Everybody who writes likes to have their work acknowledged, and awards and prizes are a major acknowledgement. Even if your work doesn’t actually win, it’s a thrill just to reach the short-list. (Publishers also like this, because it adds lustre to their offerings. And readers can use awards and short-lists as another steer to hitherto unknown writers they might like.)
I’ve just been lucky enough to be short-listed – for the second time, which is a real surprise – for the Australian genre fiction award, the Aurealis, in the category of best fantasy novel, for my book Amberlight.
The Aurealis Awards were established in 1995, and have developed steadily ever since. They use volunteer judges drawn from industry, academia, authors and readers, and the system supporting the awards has become steadily more efficient as it goes along. I’ve been an Aurealis judge myself, 3 or 4 times, in the Horror category, before I managed to get published and could enter work of my own.
Judging used to be complicated by all sorts of administrative problems about receiving nominations, actually physically receiving the work, keeping track of who had it and where it had come from, but the web-site and databases have made the process much smoother. Judges still have the fascinating task of actually reading the nominations in their particular category, arguing, um, conferring over what works they consider should make the short list, and then choosing the winner. It’s a most invigorating if often complex process.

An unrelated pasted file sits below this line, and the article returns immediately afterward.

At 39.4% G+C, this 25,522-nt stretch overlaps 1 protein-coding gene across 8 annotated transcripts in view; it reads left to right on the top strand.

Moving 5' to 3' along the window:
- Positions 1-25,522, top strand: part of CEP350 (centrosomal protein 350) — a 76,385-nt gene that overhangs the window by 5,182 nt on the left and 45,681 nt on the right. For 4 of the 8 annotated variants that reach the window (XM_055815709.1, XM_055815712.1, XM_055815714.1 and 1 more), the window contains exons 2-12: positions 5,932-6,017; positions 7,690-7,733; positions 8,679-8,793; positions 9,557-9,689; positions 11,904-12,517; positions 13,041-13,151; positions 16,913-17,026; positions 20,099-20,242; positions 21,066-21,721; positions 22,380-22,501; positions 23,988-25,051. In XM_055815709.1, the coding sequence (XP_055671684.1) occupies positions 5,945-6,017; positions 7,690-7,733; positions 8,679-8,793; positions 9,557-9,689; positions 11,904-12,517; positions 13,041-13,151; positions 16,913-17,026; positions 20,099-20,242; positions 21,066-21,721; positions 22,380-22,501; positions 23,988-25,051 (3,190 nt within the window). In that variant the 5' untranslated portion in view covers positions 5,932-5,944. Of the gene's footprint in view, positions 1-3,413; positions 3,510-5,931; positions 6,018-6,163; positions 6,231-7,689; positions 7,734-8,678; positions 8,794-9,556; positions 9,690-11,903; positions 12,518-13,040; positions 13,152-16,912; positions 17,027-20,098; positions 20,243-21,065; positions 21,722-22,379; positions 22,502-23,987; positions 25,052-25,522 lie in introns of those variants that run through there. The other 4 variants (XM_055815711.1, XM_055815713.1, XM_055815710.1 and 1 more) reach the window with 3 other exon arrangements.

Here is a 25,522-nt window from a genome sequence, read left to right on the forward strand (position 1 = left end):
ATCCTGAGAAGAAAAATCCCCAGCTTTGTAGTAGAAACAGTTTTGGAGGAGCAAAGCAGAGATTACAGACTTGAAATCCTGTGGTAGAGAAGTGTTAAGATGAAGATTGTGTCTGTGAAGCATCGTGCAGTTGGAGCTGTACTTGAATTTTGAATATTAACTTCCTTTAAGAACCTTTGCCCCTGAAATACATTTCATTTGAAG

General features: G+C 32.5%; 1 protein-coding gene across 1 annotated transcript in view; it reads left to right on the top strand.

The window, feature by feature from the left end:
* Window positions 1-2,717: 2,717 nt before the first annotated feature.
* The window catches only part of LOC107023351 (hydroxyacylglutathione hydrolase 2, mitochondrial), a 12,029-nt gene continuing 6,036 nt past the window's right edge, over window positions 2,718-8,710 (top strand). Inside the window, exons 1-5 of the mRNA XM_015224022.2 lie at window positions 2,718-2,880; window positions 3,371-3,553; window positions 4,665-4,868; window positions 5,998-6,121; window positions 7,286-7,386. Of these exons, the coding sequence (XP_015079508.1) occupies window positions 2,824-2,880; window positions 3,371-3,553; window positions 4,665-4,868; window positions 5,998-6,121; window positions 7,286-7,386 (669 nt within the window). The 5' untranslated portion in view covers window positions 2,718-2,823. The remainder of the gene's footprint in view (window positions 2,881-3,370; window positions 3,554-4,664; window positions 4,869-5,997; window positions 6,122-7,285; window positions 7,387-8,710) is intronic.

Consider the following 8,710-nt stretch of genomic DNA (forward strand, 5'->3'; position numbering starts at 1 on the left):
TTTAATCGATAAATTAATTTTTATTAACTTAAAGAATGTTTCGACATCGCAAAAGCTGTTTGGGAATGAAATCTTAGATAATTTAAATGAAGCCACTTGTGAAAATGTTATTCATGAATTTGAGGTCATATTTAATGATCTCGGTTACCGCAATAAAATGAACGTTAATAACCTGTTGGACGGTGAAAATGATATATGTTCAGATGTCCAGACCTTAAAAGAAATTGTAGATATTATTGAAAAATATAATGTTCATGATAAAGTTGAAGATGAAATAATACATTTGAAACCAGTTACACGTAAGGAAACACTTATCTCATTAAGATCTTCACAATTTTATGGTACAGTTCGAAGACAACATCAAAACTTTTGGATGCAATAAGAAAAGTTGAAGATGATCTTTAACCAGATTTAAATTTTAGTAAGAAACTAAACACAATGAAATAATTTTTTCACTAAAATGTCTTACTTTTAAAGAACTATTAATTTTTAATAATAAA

The Aurealis has a regularised short list, of five works or less in each category, which is very straightforward cf. to some SF and F awards like the James Tiptree, where each year’s jury decides if it will have a short list of what length, or a short list and long list, or even a long, long list, and whether individual judges’ comments on each list will be publicised. As with the Tiptree, the Aurealis judges’ reports on the shortlisted work appear after the award has actually been made, at the Awards Night in January of the succeeding year.
By now I expect the judges in my category have either chosen their winner or are in the final stages of negotiation. The decision will be known, amid much bated breath, at the Aurealis Awards night, this time on 24th January 2009, at the Judith Wright Centre of Contemporary Arts, 480 Brunswick St, Fortitude Valley, Brisbane, Queensland.
If you happen to be in Australia, or even Brisbane, and feel like coming along, tickets are $27.50 incl GST and are available from Pulp Fiction Books, Anzac Square Building Arcade, Brisbane. Phone (07) 3236 2750. You can also buy tickets online at the Judith Wright Centre’s online box office. I’m hoping to go myself.